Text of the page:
Marsha Norman (21 Sep. 1947)
According to Jessie, it is better to exchange disastrously frustrated life with the redemptive joy and worth of suicide. To Jessie, suicide might have emerged worthwhile because her present life with a trademark of futility was sterile and worthless. The significant factor of 'night, Mother is not the event of Jessie's suicide. Far more significant aspect of Marsha Norman's 'night, Mother is Jessie's planning and preparing for suicide in a casual manner. She not only prepares for suicide, but discusses with her mother, Thelma, about her seriously and thoughtfully developed a desire to commit suicide. By dramatizing Jessie's cool style of discussing suicide Marsha Norman has not tried to defend a right to suicide in the wake of utter futility and frustration in life. Nor does the playwright intend to vindicate Jessie's act of suicide. Still ahead Marsha Norman has not asserted a defeated and frustrated woman's right to give appropriate destination for her shipwrecked life. Jessie's life was shipwrecked. Her life became an oven of frustration and breeding ground of futility. To bring the shipwrecked life of her to the destination she chooses suicide. Here the playwright has not taken it as her primary duty to vindicate Jessie's suicidal choice.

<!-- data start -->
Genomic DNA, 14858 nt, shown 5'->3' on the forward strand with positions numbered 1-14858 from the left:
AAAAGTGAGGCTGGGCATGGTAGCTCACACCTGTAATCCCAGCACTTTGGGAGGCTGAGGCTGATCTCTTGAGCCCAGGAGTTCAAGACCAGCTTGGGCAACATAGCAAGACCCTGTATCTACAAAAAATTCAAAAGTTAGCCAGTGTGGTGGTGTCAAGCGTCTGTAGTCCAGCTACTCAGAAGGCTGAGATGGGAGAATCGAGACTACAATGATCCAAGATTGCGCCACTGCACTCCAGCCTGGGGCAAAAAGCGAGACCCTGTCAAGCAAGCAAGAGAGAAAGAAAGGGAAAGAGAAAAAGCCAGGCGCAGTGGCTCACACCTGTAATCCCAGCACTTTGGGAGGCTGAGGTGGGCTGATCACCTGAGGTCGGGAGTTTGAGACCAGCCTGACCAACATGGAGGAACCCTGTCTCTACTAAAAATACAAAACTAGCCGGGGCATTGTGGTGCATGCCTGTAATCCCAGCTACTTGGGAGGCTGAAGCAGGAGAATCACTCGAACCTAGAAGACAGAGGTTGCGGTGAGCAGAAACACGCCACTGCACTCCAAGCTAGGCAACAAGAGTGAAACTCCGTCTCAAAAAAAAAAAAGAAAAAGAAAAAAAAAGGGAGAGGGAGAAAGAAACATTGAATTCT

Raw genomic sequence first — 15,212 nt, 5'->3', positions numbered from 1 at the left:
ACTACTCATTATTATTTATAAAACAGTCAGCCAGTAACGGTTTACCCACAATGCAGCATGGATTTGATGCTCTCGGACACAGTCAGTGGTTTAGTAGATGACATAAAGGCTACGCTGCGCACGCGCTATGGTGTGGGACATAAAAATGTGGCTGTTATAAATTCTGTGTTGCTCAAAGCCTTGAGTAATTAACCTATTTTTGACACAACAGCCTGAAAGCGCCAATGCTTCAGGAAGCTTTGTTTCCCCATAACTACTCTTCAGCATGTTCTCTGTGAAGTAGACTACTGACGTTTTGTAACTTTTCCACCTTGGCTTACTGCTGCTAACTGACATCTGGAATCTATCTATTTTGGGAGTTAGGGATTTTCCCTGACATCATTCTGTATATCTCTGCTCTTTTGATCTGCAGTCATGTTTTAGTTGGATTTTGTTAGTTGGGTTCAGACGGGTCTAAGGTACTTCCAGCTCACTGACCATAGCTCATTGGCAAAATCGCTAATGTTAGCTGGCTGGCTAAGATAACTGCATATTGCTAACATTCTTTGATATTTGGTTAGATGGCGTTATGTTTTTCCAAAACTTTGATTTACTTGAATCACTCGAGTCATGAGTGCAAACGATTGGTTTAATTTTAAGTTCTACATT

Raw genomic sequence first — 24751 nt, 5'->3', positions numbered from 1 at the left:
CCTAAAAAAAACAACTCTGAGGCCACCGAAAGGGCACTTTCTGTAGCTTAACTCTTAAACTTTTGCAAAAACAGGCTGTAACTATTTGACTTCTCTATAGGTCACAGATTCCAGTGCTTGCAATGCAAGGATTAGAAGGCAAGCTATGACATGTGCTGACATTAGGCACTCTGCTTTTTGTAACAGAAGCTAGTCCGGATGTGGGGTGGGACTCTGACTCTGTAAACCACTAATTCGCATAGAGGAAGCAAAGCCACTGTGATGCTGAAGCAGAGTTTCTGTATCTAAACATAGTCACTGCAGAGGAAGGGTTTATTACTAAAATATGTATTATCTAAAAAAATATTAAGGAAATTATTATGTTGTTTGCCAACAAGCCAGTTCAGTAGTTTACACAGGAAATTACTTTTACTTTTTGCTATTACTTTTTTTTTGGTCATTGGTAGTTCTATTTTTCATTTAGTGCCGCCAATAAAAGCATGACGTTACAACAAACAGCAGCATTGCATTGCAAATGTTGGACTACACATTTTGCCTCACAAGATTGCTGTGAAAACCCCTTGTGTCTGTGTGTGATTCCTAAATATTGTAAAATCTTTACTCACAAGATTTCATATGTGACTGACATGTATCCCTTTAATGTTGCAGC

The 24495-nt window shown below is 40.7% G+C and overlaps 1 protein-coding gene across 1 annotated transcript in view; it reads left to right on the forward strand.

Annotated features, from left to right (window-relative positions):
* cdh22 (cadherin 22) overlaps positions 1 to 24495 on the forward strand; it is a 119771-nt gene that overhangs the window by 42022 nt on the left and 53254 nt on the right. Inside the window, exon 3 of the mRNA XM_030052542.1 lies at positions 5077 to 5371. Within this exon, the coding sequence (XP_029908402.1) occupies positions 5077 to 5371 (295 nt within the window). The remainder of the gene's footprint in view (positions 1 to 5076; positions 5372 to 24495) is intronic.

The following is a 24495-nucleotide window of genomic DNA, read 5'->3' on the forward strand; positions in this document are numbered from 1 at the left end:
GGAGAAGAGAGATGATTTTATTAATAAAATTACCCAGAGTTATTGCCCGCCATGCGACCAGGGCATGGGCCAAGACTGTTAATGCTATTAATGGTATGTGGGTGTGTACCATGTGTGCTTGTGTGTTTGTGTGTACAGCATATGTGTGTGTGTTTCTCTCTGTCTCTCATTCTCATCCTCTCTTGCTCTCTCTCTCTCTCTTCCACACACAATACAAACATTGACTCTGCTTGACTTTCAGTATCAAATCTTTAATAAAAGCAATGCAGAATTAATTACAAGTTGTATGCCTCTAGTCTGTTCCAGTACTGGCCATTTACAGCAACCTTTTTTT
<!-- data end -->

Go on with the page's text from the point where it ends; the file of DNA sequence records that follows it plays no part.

It is doubtless true that Jessie's suicide is dramatized to the point of shocking frankness. But Norman has not philosophized Jessie's crime of suicide. If such is a case, what does Marsha Norman intend to say? What is the duty of Marsha Norman as a playwright of 'night, Mother? Perhaps Marsha Norman is saying that even an epileptic, powerless, jilted and deviant woman like Jessie Cates can go to such a shocking extent of ending life on the glorious and dignified platform of suicide. Who could believe that such a terrible audacity to commit suicide had been in Jessie Cates? This boldness to commit suicide on the part of Jessie suggests that however frustrated and futile, a woman can go to a shocking extent of taking beautifully violent decision like suicide.
Nobody could easily have believed in the tremendous potentiality of Jessie. Even Jessie's mother, Thelma had no idea about this suicidal potentiality of Jessie. This play is feministic to the effect that it represents how much a woman is capable of when she is face to face with the danger of virtual extinction.